The Tip­ping Point

That un­ex­pected mo­ment in life where every­thing changes is cel­e­brated in this an­thol­ogy

ImagineFX - - Reviews -

One minute you’re happy in the rou­tine of your day-today ex­is­tence. The next some­thing hap­pens that changes you com­pletely and un­ex­pect­edly. The Tip­ping Point chron­i­cles these mo­ments. It’s an an­thol­ogy of 13 tales, broad in scope and very var­ied in style, all el­e­gantly pre­sented by pub­lisher Hu­manoids.

Han­nako’s Fart by Taiyo Mat­sumoto is a tale that be­gins with the tit­u­lar guff and closes on the world turn­ing, hav­ing taken in life, death and base­ball. It’s a quiet, in­ti­mate tale and Mat­sumoto’s art – fo­cused al­most en­tirely on hu­man faces and ex­pres­sions – is pow­er­fully emo­tive.

The book isn’t sim­ply quiet, emo­tional vi­gnettes, how­ever. Naoki Ura­sawa’s Solo Mis­sion mashes up its fu­tur­is­tic set­ting with the mun­dan­ity of fam­ily life. It feels like an ex­tended Fu­ture Shock – com­plete with a daft, but amus­ing, st­ing in the tail. Fred­erik Peeters’ Laika, mean­while, sees the tit­u­lar space dog re­turn to Earth with vengeance in mind, and Bastien Vivès’ mono­chrome The Child is a de­li­ciously creepy hor­ror story.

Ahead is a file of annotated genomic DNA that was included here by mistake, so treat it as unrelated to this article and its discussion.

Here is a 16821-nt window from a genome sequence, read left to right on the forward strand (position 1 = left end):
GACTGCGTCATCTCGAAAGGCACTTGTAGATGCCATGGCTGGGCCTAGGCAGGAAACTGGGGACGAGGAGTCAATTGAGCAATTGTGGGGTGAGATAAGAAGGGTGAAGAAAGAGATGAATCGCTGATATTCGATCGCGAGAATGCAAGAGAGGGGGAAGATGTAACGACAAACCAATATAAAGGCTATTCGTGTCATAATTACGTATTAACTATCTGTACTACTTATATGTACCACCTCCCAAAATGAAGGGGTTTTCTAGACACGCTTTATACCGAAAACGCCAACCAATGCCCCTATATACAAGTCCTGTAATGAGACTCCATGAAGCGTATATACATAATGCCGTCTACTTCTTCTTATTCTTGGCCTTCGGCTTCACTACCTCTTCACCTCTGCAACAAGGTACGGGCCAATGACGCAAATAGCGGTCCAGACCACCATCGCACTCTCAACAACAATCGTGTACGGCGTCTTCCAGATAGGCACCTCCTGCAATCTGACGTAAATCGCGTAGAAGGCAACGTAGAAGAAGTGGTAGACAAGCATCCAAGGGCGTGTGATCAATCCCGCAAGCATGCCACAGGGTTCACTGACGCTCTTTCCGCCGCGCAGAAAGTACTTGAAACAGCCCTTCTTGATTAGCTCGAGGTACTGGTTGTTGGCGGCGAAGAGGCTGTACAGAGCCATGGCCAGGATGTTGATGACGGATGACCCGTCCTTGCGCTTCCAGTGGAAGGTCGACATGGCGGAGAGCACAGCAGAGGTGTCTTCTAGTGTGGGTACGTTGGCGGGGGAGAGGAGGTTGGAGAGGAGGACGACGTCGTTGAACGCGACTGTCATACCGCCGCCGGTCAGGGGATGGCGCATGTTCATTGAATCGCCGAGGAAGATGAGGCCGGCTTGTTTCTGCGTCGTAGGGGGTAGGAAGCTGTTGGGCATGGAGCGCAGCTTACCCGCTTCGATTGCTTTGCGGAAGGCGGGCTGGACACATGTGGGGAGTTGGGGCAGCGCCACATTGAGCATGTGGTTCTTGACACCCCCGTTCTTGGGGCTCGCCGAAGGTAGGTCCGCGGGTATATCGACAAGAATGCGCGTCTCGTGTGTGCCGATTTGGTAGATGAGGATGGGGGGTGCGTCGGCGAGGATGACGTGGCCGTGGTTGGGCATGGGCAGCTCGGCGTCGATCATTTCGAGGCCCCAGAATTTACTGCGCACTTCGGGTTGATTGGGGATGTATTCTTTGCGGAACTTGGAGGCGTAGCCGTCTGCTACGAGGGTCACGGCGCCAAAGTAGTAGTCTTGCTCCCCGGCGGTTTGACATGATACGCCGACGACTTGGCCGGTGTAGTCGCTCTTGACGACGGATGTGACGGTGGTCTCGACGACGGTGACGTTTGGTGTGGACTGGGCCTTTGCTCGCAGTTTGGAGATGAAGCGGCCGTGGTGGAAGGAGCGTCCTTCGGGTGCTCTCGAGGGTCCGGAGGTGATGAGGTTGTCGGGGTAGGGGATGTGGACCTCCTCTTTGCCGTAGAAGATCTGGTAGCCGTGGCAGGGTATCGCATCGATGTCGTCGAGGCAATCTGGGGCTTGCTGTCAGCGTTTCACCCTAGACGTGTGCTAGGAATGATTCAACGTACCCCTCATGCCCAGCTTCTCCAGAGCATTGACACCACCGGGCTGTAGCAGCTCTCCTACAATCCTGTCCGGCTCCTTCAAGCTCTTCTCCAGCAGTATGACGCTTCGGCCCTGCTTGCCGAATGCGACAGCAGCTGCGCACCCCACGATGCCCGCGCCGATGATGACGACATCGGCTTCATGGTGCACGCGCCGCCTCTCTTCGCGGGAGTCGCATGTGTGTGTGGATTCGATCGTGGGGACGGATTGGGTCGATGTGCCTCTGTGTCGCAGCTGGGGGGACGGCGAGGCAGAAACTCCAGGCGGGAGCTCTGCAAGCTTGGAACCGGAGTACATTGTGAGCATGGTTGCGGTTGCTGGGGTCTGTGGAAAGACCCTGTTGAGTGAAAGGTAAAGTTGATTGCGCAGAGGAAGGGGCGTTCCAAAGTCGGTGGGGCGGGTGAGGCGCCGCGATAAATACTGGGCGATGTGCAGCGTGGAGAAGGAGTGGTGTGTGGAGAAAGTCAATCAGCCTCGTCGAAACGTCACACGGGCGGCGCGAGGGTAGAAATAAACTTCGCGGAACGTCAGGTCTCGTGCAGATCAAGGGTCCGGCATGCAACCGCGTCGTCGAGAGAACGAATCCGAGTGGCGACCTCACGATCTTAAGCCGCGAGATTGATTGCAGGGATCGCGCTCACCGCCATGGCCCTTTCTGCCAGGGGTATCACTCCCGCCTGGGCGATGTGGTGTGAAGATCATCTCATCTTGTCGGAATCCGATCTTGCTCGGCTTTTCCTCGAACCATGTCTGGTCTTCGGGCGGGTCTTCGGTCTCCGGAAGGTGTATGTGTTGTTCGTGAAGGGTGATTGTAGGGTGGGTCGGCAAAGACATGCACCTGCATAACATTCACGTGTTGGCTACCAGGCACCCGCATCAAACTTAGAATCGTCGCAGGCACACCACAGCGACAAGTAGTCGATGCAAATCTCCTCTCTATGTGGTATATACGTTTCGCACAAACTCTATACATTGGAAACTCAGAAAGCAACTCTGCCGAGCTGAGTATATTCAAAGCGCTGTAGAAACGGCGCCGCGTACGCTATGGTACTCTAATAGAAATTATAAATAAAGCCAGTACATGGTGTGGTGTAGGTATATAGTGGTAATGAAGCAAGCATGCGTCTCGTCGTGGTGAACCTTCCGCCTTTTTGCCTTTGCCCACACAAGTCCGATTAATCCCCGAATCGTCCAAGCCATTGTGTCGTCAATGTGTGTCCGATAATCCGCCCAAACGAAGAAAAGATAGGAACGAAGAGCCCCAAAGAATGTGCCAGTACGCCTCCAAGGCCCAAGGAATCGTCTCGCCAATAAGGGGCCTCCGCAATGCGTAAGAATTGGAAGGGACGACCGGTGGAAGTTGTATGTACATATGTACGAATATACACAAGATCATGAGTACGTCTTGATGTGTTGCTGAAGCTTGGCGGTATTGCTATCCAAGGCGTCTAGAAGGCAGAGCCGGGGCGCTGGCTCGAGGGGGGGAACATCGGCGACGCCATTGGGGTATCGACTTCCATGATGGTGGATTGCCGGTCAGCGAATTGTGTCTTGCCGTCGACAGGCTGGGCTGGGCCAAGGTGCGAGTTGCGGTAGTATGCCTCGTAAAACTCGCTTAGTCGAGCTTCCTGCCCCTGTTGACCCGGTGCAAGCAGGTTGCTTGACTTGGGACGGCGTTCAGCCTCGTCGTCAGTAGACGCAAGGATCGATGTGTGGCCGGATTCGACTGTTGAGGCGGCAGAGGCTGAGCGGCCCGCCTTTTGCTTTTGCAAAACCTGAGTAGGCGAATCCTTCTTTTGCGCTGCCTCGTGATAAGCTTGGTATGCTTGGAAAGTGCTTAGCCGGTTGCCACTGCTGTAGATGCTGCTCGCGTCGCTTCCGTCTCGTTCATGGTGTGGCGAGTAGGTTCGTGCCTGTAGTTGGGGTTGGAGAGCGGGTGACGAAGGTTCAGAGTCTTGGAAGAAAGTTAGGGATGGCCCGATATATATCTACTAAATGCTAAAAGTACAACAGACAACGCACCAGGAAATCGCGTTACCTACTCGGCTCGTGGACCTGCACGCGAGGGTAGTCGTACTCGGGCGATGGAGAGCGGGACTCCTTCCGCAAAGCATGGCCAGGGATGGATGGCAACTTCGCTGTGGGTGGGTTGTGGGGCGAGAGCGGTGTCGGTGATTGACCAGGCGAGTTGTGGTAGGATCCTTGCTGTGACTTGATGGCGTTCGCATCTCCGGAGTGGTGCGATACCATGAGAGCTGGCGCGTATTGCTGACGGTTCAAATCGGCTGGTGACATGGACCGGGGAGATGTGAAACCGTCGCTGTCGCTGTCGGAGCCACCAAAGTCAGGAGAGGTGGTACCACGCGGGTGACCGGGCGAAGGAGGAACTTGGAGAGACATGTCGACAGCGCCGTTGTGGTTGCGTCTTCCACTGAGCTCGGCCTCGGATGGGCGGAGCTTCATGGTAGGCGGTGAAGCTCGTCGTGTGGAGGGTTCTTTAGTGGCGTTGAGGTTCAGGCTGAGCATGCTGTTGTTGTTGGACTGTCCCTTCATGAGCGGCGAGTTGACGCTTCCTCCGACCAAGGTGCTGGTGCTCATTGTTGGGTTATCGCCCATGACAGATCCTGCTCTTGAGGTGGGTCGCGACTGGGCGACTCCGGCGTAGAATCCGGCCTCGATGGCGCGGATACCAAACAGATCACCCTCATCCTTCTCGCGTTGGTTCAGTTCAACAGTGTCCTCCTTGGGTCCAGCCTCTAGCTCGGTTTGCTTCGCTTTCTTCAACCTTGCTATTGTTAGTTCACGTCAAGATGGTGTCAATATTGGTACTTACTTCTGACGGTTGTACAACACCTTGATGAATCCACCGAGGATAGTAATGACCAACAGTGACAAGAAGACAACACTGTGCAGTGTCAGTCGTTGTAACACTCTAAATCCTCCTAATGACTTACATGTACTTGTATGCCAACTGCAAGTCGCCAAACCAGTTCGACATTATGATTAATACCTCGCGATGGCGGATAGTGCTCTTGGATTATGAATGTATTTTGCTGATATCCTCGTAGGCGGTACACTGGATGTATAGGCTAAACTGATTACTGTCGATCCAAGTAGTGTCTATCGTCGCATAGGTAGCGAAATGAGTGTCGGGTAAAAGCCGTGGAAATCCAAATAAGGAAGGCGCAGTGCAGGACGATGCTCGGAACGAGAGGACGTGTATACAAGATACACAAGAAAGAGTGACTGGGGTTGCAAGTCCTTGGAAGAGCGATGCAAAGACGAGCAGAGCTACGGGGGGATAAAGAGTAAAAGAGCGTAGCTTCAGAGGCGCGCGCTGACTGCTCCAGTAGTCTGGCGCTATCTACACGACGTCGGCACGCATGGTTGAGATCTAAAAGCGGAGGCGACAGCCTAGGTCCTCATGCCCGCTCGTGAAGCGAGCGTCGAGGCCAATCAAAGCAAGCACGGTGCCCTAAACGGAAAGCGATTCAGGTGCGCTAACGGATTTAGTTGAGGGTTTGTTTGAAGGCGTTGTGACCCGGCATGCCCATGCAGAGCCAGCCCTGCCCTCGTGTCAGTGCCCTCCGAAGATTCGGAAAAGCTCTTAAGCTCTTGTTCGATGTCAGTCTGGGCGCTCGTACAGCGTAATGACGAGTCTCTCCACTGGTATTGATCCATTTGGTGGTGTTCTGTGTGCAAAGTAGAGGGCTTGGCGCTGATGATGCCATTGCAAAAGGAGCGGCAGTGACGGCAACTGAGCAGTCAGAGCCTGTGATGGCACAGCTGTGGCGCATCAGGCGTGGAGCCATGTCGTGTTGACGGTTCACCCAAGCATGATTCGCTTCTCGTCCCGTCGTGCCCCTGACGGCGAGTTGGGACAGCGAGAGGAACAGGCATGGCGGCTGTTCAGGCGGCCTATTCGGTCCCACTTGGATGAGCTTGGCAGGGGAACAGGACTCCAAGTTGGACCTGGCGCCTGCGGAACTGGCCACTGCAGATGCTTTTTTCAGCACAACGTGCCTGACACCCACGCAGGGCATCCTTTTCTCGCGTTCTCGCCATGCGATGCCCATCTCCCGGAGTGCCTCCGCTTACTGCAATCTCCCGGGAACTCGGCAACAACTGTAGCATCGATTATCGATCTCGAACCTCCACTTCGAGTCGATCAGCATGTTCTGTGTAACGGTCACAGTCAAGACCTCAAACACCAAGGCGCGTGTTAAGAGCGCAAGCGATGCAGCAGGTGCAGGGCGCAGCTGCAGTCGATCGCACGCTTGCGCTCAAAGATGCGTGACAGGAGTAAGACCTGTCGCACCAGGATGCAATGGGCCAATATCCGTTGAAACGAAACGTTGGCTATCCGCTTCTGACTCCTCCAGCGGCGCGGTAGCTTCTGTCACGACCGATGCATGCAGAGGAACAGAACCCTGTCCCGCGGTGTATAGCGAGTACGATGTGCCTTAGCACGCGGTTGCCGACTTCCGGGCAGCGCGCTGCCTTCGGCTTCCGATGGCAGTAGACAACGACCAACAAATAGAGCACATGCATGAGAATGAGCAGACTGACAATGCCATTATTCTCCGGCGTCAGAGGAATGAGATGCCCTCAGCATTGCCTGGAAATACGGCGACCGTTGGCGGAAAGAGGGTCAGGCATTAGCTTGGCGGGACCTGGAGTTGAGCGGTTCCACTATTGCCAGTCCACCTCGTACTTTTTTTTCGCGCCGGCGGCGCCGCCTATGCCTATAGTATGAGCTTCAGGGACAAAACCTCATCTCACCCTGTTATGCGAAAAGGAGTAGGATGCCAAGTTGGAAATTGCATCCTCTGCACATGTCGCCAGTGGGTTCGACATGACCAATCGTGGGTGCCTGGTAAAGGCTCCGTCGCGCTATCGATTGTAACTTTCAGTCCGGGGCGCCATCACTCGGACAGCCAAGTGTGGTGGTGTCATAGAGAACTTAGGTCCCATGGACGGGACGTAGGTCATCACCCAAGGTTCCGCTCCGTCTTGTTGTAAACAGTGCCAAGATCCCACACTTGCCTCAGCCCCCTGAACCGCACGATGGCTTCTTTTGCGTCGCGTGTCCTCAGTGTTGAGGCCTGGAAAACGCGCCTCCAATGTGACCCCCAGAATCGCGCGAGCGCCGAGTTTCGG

Pick­ing favourites is dif­fi­cult. Paul Pope’s Con­sort To The De­stroyer is an oblique lit­tle tale, but his art, which lands some­where be­tween Hergé and Jack Kirby, is as­tound­ing.

Di­verse in tone and mood, this is a beau­ti­ful book. It’s also very ac­ces­si­ble. Some­one who’d only ever read Amer­i­can comics would get it just fine. So it’s as much a won­der­ful en­try point to the wider worlds of comics, manga and ban­des dess­inées as it is a lav­ish treat for more sea­soned read­ers.

The Tip­ping Point is di­verse in tone and mood, but it’s ac­ces­si­ble too, with some beau­ti­ful art.

Can your life re­ally change for­ever in the time it takes to re­lease trapped wind? It can in The Tip­ping Point. Ra ting

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